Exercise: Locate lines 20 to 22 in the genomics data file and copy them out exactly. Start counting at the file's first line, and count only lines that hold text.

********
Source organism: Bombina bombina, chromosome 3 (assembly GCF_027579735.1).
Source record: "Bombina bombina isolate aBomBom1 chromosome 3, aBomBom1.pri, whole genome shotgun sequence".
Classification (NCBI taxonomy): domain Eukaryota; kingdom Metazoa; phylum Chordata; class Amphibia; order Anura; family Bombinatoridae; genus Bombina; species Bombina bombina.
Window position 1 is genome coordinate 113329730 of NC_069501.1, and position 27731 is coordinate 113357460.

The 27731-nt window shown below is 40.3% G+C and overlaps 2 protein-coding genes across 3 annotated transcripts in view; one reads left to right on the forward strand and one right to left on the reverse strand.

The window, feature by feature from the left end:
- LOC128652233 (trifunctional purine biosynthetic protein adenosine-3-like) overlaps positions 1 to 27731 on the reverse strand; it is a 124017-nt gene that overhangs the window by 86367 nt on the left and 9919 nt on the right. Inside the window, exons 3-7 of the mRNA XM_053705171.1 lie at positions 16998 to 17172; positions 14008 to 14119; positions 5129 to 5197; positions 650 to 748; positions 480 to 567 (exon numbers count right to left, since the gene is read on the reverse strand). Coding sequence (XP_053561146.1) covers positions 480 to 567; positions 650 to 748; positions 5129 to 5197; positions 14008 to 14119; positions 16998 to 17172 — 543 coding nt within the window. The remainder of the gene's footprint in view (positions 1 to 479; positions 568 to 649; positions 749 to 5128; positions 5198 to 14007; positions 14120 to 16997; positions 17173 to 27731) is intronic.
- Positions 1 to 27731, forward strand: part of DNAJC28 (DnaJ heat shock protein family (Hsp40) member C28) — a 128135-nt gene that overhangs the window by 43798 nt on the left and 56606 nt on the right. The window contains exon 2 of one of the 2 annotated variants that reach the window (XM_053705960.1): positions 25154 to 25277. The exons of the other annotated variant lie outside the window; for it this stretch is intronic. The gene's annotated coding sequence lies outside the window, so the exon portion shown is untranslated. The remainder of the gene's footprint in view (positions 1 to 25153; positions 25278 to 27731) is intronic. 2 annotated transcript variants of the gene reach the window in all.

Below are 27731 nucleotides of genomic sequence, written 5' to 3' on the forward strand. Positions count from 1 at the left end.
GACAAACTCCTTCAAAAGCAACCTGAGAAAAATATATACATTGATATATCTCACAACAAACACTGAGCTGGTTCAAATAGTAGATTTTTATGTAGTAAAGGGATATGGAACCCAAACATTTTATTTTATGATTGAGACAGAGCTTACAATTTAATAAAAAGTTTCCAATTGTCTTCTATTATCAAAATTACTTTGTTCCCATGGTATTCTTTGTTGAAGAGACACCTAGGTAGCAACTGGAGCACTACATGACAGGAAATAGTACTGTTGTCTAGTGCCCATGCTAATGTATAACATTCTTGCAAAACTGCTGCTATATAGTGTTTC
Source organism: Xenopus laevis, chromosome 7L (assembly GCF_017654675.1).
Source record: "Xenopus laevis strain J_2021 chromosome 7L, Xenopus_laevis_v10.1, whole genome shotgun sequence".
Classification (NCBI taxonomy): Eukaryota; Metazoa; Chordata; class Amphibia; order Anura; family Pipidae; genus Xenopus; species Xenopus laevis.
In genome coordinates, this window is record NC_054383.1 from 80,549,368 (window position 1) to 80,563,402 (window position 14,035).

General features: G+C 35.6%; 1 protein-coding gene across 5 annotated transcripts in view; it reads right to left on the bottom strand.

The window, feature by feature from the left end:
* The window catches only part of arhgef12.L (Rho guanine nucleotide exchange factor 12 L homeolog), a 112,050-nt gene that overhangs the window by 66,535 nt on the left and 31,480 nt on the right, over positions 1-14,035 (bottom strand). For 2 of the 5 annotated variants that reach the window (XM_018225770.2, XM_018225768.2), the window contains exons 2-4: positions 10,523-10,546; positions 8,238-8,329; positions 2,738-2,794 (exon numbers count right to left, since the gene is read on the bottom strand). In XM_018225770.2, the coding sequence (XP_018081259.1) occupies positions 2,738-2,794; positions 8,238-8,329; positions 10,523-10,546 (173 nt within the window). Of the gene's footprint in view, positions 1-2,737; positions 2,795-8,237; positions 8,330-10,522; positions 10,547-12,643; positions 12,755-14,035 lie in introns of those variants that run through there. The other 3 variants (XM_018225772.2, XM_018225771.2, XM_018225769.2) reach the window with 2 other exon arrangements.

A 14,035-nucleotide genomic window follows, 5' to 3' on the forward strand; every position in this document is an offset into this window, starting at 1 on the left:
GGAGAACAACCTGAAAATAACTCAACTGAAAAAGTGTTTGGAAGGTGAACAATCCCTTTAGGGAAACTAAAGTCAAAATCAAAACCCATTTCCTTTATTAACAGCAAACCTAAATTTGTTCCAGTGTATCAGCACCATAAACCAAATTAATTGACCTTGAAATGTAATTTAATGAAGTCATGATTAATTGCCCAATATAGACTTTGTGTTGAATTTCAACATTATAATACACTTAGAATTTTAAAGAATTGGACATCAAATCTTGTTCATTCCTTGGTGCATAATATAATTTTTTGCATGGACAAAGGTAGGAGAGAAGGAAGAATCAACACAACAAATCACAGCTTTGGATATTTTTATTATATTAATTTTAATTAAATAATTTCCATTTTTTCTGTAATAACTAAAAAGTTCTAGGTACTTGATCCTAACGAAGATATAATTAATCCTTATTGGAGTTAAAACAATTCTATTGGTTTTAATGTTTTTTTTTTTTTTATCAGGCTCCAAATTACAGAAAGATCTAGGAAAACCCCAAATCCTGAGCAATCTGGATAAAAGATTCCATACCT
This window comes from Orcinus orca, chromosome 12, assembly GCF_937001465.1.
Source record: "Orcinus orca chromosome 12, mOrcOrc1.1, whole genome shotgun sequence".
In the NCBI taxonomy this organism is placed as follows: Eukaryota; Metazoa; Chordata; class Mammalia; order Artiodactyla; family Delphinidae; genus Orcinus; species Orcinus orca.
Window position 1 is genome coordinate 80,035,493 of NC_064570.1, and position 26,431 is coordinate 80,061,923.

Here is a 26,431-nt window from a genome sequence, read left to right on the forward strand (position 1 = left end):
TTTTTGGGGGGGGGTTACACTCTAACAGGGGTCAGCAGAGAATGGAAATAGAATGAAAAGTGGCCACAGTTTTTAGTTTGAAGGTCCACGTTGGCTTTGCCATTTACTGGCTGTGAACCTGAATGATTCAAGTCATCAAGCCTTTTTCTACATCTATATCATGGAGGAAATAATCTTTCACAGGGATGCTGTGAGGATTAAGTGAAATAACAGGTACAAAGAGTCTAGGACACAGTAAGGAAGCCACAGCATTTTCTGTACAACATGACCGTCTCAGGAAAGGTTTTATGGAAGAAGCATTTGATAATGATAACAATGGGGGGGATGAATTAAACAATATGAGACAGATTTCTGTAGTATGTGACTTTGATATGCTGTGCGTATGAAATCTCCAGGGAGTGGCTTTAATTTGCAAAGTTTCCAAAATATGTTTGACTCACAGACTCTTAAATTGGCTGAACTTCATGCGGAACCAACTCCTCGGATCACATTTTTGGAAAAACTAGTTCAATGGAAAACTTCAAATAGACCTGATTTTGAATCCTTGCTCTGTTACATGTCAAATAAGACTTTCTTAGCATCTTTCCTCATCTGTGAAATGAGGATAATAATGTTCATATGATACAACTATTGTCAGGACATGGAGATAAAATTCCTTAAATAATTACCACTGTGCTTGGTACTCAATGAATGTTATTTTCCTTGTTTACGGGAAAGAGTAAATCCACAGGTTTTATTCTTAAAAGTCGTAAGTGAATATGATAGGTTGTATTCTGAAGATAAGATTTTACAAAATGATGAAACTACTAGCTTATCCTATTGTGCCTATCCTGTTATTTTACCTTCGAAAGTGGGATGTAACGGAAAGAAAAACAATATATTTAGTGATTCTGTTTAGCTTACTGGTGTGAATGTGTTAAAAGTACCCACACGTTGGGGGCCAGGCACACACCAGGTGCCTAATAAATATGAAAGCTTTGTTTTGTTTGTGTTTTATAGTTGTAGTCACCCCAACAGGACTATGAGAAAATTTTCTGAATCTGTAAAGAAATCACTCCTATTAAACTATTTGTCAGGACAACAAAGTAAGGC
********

This window comes from Orcinus orca, chromosome 12, assembly GCF_937001465.1.
Source record: "Orcinus orca chromosome 12, mOrcOrc1.1, whole genome shotgun sequence".
In the NCBI taxonomy this organism is placed as follows: Eukaryota; Metazoa; Chordata; class Mammalia; order Artiodactyla; family Delphinidae; genus Orcinus; species Orcinus orca.